It's one of those moments in time when reality sets in. Sporting teams are coming to grief all over Tasmania.
But it's actually nothing new - for it's been happening for well over a century since sporting rosters became such an integral part of Tasmanian culture.
When industry and agriculture were far more labour-intensive and transport options more limited, Tasmanians lived in numbers throughout the state.
Sporting competitions flourished in all regions - perhaps most notably on the west coast.
A search of the internet will provide some idea of the sporting leagues and teams that have come and gone.
More intensive research will reveal how many highly popular events came, succeeded in a big way and then departed.
Demographic change has always been the major driver and still is.
But it's not the only factor.
It's way too simplistic, as some in the halls of politics and media have been inclined to do, to lay the blame at sporting administrators' feet.
Merge the comments made by several correspondents in letters to this newspaper's editor and it's clear there is an alignment of the planets that has made it difficult for sport in Tasmania to continue in the style it has become accustomed, both at elite and participatory levels.
The most recent contribution is a poignant observation.
With more and more late-teen and 20-something Tasmanians working in casualised employment or as contractors, there is a massive risk associated with participation in sport - particularly those involving contact or significant exertion.
When most were employed, sick leave was an option for sporting injury but if you are not in a permanent role or work for yourself, lost work days through sporting injury mean lost income or opportunity and perhaps even a lost job.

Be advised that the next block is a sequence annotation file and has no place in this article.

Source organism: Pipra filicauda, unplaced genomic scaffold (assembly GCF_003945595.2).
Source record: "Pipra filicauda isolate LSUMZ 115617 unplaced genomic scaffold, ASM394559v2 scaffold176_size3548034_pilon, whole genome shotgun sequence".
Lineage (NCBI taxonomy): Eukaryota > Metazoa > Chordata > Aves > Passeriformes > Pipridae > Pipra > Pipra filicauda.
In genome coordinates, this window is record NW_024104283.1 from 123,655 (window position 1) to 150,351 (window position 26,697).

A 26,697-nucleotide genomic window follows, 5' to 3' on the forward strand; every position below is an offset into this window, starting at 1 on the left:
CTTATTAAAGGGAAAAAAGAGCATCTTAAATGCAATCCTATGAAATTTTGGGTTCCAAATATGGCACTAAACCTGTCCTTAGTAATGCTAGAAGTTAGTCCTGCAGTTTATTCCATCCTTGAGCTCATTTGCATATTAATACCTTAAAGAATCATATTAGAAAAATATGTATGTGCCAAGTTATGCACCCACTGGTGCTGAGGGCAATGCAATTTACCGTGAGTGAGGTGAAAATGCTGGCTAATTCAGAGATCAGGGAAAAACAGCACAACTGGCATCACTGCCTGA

Instead of an afternoon on the footy or cricket field followed by an evening in the bar for many blokes there's now Saturday time with the kids, building their own homes or visits to the hardware store and the like.
Recent internal surveys within sport have found this to be a very real reason for both males and females not renewing their involvement for another season.
Then there is simply the matter of changed values in our society - most notably in gender equity. Instead of an afternoon on the footy or cricket field followed by an evening in the bar for many blokes there's now Saturday time with the kids, building their own homes or visits to the hardware store and the like.
But there's more.
For country towns it's about the closure of post offices, police stations, banks, schools and stock and station agencies.
Their loss means less community leaders to serve on club committees or players on teams.
Then into play is a particularly Tasmanian problem caused by the move of so many university courses from Launceston to Hobart.
Not only does this have a significant effect on Hobart's housing crisis but it creates a massive disincentive for re-located students to play for northern or north-west teams.
It's a very big reason why elite level teams in AFL and netball are no longer based on the North-West Coast
And that plain old factor of demographic change is still relevant.
Folk of sporting club age don't live in the north-east, the central or far north-west in the numbers that they used to.
Country schools don't have the populations they once did.
For far too long older players kept going for one more year to keep a reserves team alive. It reached a point when that wasn't possible any more.
But the number one causal factor without question is the demise of physical education and sport in Tasmanian schools.
We have now had a generation or more pass through our education system, both public and private without the acquisition of the skills or passion to engage in sport and recreation.
Sporting bodies are hopelessly under-resourced to pick up the slack but even worse, they have lost the eager breed of sport-hungry kids engaged by healthy and encouraging school programs.
Sport has long been the life blood and engagement mechanism of many communities but even more importantly it has kept Australians healthy.
There's no need for another health study or internal sport review to detect the problems.
Some factors can't be controlled, but a K-12 education system without a serious commitment to physical activity and skill acquisition can be redressed by willing governments, bureaucrats and principals.